Nothing to See Here

The noise woke us both up from a deep dreamless sleep.

BANG!

The echo reverberated around our apartment, followed by an eerie silence.
I wriggled a little further down into my pillows, muttering to H1 as I did so.
"Gunshot or car?"
I felt him shrug*, then slowly he heaved himself up and over to the window. A crack of light fell across the bed as the curtains parted slightly, then darkness encompassed me again as he returned. He spoke.
"Don't know. Car, I guess. Nothing's happening outside."
I nodded, already mostly asleep again. Conversation was done for the night. Nothing further disturbed us.
And such is life in New York. Now, anyway. There definitely was once a time when I wouldn't have been nearly so blase about such a noise. Less than three months ago, actually. When I was was a newbie, nervous and on edge almost all the time. always conscious of what was happening around me.
I really was. Much fun of me was made by H1, for the way I ensured my bag was always zipped and held close to my side, for the way I couldn't relax if I couldn't see or feel it when in restaurants and cafes, for the constant slight jumpiness I exhibited. I don't condemn him for this - in fact, I agree. Now. Back then I thought I was being completely reasonable.
No, now I have chilled out an almost obscene amount. While I don't quite swing my bag around my head, or throw the contents into the street for display, or gallivant my way down dodgy alleys wearing all my jewellery, it's not a far-off thing. I can eat my dinner without looping my ankle through my bag strap, and when there is a distinctly gun-like sound outside my apartment at night, I barely stir.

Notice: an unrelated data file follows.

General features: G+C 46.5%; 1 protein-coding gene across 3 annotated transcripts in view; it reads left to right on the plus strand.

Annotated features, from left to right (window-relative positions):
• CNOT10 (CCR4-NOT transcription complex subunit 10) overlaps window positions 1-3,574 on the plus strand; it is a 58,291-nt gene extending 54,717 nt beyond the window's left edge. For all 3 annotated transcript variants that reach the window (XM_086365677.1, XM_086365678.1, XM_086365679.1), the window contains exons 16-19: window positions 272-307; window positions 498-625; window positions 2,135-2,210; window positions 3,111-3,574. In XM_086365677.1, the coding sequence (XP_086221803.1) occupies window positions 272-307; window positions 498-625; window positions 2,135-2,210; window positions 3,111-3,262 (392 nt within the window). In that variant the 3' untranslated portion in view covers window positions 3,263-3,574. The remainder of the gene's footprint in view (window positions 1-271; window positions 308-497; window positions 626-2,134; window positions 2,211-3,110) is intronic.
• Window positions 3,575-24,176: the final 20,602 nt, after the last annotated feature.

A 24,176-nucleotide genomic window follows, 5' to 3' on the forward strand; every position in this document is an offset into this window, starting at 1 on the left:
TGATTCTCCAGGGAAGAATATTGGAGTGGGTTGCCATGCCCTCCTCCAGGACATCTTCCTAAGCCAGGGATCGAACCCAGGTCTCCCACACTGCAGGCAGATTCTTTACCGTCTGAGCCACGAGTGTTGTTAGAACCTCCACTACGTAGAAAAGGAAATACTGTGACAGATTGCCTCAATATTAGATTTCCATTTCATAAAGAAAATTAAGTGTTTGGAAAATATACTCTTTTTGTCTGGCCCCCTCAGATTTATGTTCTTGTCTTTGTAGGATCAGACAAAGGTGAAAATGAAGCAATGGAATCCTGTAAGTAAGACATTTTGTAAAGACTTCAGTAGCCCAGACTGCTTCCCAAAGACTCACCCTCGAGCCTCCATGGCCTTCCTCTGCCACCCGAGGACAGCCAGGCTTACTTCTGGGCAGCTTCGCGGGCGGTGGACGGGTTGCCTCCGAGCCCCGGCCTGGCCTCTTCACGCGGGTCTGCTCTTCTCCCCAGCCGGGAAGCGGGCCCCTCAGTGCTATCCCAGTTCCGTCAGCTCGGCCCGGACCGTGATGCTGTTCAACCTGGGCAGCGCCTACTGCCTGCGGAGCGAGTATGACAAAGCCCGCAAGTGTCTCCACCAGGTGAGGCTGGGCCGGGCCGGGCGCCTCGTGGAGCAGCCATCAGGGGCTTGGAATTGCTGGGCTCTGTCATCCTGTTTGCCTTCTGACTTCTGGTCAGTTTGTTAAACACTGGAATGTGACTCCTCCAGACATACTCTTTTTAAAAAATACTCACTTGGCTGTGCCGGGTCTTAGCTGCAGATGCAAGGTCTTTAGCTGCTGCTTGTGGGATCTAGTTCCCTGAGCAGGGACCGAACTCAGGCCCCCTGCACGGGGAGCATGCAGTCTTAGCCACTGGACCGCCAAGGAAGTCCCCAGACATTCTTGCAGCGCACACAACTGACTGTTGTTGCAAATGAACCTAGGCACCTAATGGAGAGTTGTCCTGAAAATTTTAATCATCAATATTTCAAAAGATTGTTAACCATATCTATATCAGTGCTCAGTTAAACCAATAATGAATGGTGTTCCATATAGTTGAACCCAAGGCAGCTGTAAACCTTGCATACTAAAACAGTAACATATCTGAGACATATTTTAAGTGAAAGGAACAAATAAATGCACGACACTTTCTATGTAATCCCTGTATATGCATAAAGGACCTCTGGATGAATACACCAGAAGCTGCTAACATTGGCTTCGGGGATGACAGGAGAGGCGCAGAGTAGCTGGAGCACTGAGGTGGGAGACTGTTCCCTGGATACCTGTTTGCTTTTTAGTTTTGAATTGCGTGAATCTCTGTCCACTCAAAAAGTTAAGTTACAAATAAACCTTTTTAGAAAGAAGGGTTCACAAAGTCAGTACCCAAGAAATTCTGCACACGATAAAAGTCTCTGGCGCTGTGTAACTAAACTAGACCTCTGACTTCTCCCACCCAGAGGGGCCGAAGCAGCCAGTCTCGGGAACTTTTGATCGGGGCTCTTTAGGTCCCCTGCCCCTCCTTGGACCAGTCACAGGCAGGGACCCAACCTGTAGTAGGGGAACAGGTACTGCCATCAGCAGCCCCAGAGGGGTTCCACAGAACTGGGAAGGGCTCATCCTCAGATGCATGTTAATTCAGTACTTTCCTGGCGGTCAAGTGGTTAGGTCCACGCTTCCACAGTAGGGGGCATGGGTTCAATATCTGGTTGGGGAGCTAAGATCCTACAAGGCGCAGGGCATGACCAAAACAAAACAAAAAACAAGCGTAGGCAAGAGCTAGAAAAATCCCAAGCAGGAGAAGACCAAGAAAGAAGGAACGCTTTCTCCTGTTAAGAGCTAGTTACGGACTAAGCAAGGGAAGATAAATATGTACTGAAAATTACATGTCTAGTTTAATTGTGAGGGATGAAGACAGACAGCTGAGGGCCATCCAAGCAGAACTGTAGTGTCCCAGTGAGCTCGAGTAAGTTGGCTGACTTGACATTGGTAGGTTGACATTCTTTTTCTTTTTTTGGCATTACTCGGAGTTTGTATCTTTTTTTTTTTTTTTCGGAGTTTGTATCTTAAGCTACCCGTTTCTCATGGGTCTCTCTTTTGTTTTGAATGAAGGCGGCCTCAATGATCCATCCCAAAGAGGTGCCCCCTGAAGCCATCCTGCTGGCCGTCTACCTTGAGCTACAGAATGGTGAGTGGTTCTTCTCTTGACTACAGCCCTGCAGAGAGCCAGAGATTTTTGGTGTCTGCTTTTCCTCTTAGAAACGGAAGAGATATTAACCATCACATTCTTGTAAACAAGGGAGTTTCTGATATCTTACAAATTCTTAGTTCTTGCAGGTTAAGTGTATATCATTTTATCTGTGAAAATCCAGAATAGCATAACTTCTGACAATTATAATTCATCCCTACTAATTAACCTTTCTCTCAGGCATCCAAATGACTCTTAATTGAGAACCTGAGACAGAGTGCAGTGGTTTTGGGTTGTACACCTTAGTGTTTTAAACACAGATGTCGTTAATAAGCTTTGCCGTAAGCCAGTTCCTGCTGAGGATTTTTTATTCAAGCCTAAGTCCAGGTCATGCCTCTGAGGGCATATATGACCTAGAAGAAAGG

It's a natural progression. It's not because I've heard so many gunshots** I've become immune. Quite the opposite. It's because nothing has happened. Nothing bad, at all.
And yes, it's only been three months, but hey, it's New York. It has a well-publicised crime rate, which also happens to be fairly high (to my unaccustomed eyes, used to the quiet, unassuming streets of Torbay and Fulham). There was a reason I was nervous.
I've just realised I don't have to be. I don't remember ever being more conscious of safety when new to London, but I'm sure I must have been, at least until I realised the glaring truth that has also revealed itself in New York - when you're in a busy city, you're pretty much constantly surrounded by other people, and that means that you're probably really quite safe. It's probably even safer here than in London, in fact, if only because Londoners are quite likely to consider someone being mugged to be none of their business. In New York, everything's everyone's business. If I were ever mugged in public, I would be inclined to feel sorrier for the mugger.
Not that that's going to happen. Not only because it would have to be a sensationally stupid mugger (I'm sure they exist) but because most people, when it comes down to it, are good, and most of the time, everyone is perfectly safe. On the busy streets, in crowded restaurants, in bed.
It's a reassuring thought.
*If you are my grandmother, I felt him shrug from his room. Away from my room. Far, far away.
**I truly haven't, despite living in the States, all parents who may be reading - can't emphasise that enough.